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Molecular Biology of the Cell Hardcover – November 16, 2007

ISBN-13: 978-0815341055 ISBN-10: 0815341059 Edition: 5th

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Molecular Biology of the Cell + Molecular Biology of the Cell, Fifth Edition: The Problems Book
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Product Details

  • Series: Molecular Biology of the Cell
  • Hardcover: 1392 pages
  • Publisher: Garland Science; 5 edition (November 16, 2007)
  • Language: English
  • ISBN-10: 0815341059
  • ISBN-13: 978-0815341055
  • Product Dimensions: 2 x 8.8 x 11 inches
  • Shipping Weight: 6.7 pounds (View shipping rates and policies)
  • Average Customer Review: 4.6 out of 5 stars  See all reviews (239 customer reviews)
  • Amazon Best Sellers Rank: #5,109 in Books (See Top 100 in Books)

Editorial Reviews

Review

"Throughout the book, emphasis is placed not just on what 'we know' but also on 'how we know' and 'what remains to be discovered'- important for engaging and enthusing students....A quarter of a century after the first edition revolutionised cell biology textbooks, the new edition is as fresh, comprehensive and above all, as readable as ever....Like its predecessors, this is a superb textbook for advanced undergraduate and postgraduate students."

-British Society for Developmental Biology Newsletter, Summer 2008, Vol. 29, No. 1

"Professors, lecturers, and instructors will find the fifth edition of the book Molecular Biology of the Cell and its accompanying Problems Book to be an excellent choice for guiding their students through the maze of the cell's molecular structures and biochemical processes....With countless colorful illustrations and a large number of photographs and tables, reading the text becomes not only an educational experience, but also a highly enjoyable one for those students who wish to discover the inner workings of the magnificent cellular machine....Educators will also find the DVD-ROM to be a rich electronic resource when compiling their lectures....No less important is the Problems Book, which contains numerous exercises and questions that are an integral part of the learning process, and that teachers, instructors, and students are sure to appreciate."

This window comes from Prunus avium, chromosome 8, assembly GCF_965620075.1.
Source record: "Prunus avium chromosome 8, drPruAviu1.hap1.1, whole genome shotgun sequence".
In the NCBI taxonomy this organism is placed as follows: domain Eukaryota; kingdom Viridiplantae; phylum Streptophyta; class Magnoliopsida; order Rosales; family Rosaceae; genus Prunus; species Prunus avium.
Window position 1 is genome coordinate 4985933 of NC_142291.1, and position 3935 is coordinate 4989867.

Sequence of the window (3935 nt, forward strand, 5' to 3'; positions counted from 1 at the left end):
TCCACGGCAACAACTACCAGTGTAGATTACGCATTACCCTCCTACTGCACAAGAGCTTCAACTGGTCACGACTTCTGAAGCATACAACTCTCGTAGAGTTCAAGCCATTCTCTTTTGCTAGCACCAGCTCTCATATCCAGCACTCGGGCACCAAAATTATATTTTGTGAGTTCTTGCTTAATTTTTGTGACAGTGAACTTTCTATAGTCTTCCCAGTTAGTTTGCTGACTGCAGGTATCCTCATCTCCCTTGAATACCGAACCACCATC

The Quarterly Review of Biology, September 2008, Volume 83, Number 3

 

"It has been 25 years since the first edition of Molecular Biology of the Cell (MBoC) was published, which means that roughly half of today's practicing scientists do not remember life without this cell biology `bible'. The other half might recall how the book almost instantly filled a void with refreshingly clear and engaging writing illustrated with extensive diagrams and figures….MBoC has only improved over its several editions, growing with the rapid advances in the field to become an essential resource for students at all levels and a trusted first stop for researchers transitioning into unfamiliar areas of cell biology….An enduring strength of the book is that it remains a comprehensive textbook….In addition to the comprehensive updating of every chapter, another reason to consider acquiring edition five is the improved integration of the print volume with an extensive array of videos and animations in the `Cell Biology Interactive' provided on the accompanying DVD….Another welcome improvement in MBoC5 helps link the textbook to the lab - there are now problems printed at the ends of the first 20 chapters. Whereas some are designed to facilitate information retention, the best problems stimulate thought and challenge the reader to think about experimental approaches for learning new things about cell biology….the MBoC5 package is a fantastic resource and well worth the upgrade."

-Development (Company of Biologists) 135, 3973-3974 (2008)